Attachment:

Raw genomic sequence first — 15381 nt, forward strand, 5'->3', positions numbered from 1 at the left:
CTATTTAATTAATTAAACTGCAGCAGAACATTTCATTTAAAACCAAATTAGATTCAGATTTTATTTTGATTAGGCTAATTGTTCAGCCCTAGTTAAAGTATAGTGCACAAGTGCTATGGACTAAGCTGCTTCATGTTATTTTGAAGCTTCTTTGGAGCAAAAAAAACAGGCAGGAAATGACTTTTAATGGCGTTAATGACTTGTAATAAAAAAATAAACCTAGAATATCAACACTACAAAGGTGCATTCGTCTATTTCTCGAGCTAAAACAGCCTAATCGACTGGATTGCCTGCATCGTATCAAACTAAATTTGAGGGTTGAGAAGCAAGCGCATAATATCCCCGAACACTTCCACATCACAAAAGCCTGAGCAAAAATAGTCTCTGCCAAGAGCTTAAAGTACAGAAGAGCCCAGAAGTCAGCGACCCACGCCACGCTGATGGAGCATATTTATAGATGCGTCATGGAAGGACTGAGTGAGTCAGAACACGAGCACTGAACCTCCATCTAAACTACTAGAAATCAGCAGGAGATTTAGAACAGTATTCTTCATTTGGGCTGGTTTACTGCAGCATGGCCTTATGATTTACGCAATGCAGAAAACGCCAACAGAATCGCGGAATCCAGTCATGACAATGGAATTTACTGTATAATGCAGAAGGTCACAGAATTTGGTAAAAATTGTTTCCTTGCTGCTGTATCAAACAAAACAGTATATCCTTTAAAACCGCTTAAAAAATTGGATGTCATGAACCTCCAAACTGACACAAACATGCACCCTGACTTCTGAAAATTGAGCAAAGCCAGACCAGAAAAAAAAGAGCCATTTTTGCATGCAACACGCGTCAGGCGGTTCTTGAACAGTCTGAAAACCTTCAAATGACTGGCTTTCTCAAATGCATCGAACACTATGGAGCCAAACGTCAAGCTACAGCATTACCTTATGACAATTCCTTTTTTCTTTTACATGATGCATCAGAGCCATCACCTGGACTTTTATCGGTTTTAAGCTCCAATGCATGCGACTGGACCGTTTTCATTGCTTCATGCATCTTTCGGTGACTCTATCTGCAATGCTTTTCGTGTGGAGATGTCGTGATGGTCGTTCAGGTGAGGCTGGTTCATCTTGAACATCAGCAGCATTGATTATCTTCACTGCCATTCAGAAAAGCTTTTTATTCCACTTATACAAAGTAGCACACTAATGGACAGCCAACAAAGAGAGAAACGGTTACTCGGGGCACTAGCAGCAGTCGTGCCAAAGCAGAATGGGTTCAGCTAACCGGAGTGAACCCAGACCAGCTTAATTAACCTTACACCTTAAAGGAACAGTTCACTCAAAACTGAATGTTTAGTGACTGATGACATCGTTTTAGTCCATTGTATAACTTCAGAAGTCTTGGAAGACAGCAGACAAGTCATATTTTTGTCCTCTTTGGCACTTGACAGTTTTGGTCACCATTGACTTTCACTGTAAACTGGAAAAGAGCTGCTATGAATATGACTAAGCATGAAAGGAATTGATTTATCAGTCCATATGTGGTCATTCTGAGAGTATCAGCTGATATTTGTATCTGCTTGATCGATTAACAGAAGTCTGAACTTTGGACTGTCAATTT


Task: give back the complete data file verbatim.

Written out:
Raw genomic sequence first — 15381 nt, forward strand, 5'->3', positions numbered from 1 at the left:
CTATTTAATTAATTAAACTGCAGCAGAACATTTCATTTAAAACCAAATTAGATTCAGATTTTATTTTGATTAGGCTAATTGTTCAGCCCTAGTTAAAGTATAGTGCACAAGTGCTATGGACTAAGCTGCTTCATGTTATTTTGAAGCTTCTTTGGAGCAAAAAAAACAGGCAGGAAATGACTTTTAATGGCGTTAATGACTTGTAATAAAAAAATAAACCTAGAATATCAACACTACAAAGGTGCATTCGTCTATTTCTCGAGCTAAAACAGCCTAATCGACTGGATTGCCTGCATCGTATCAAACTAAATTTGAGGGTTGAGAAGCAAGCGCATAATATCCCCGAACACTTCCACATCACAAAAGCCTGAGCAAAAATAGTCTCTGCCAAGAGCTTAAAGTACAGAAGAGCCCAGAAGTCAGCGACCCACGCCACGCTGATGGAGCATATTTATAGATGCGTCATGGAAGGACTGAGTGAGTCAGAACACGAGCACTGAACCTCCATCTAAACTACTAGAAATCAGCAGGAGATTTAGAACAGTATTCTTCATTTGGGCTGGTTTACTGCAGCATGGCCTTATGATTTACGCAATGCAGAAAACGCCAACAGAATCGCGGAATCCAGTCATGACAATGGAATTTACTGTATAATGCAGAAGGTCACAGAATTTGGTAAAAATTGTTTCCTTGCTGCTGTATCAAACAAAACAGTATATCCTTTAAAACCGCTTAAAAAATTGGATGTCATGAACCTCCAAACTGACACAAACATGCACCCTGACTTCTGAAAATTGAGCAAAGCCAGACCAGAAAAAAAAGAGCCATTTTTGCATGCAACACGCGTCAGGCGGTTCTTGAACAGTCTGAAAACCTTCAAATGACTGGCTTTCTCAAATGCATCGAACACTATGGAGCCAAACGTCAAGCTACAGCATTACCTTATGACAATTCCTTTTTTCTTTTACATGATGCATCAGAGCCATCACCTGGACTTTTATCGGTTTTAAGCTCCAATGCATGCGACTGGACCGTTTTCATTGCTTCATGCATCTTTCGGTGACTCTATCTGCAATGCTTTTCGTGTGGAGATGTCGTGATGGTCGTTCAGGTGAGGCTGGTTCATCTTGAACATCAGCAGCATTGATTATCTTCACTGCCATTCAGAAAAGCTTTTTATTCCACTTATACAAAGTAGCACACTAATGGACAGCCAACAAAGAGAGAAACGGTTACTCGGGGCACTAGCAGCAGTCGTGCCAAAGCAGAATGGGTTCAGCTAACCGGAGTGAACCCAGACCAGCTTAATTAACCTTACACCTTAAAGGAACAGTTCACTCAAAACTGAATGTTTAGTGACTGATGACATCGTTTTAGTCCATTGTATAACTTCAGAAGTCTTGGAAGACAGCAGACAAGTCATATTTTTGTCCTCTTTGGCACTTGACAGTTTTGGTCACCATTGACTTTCACTGTAAACTGGAAAAGAGCTGCTATGAATATGACTAAGCATGAAAGGAATTGATTTATCAGTCCATATGTGGTCATTCTGAGAGTATCAGCTGATATTTGTATCTGCTTGATCGATTAACAGAAGTCTGAACTTTGGACTGTCAATTT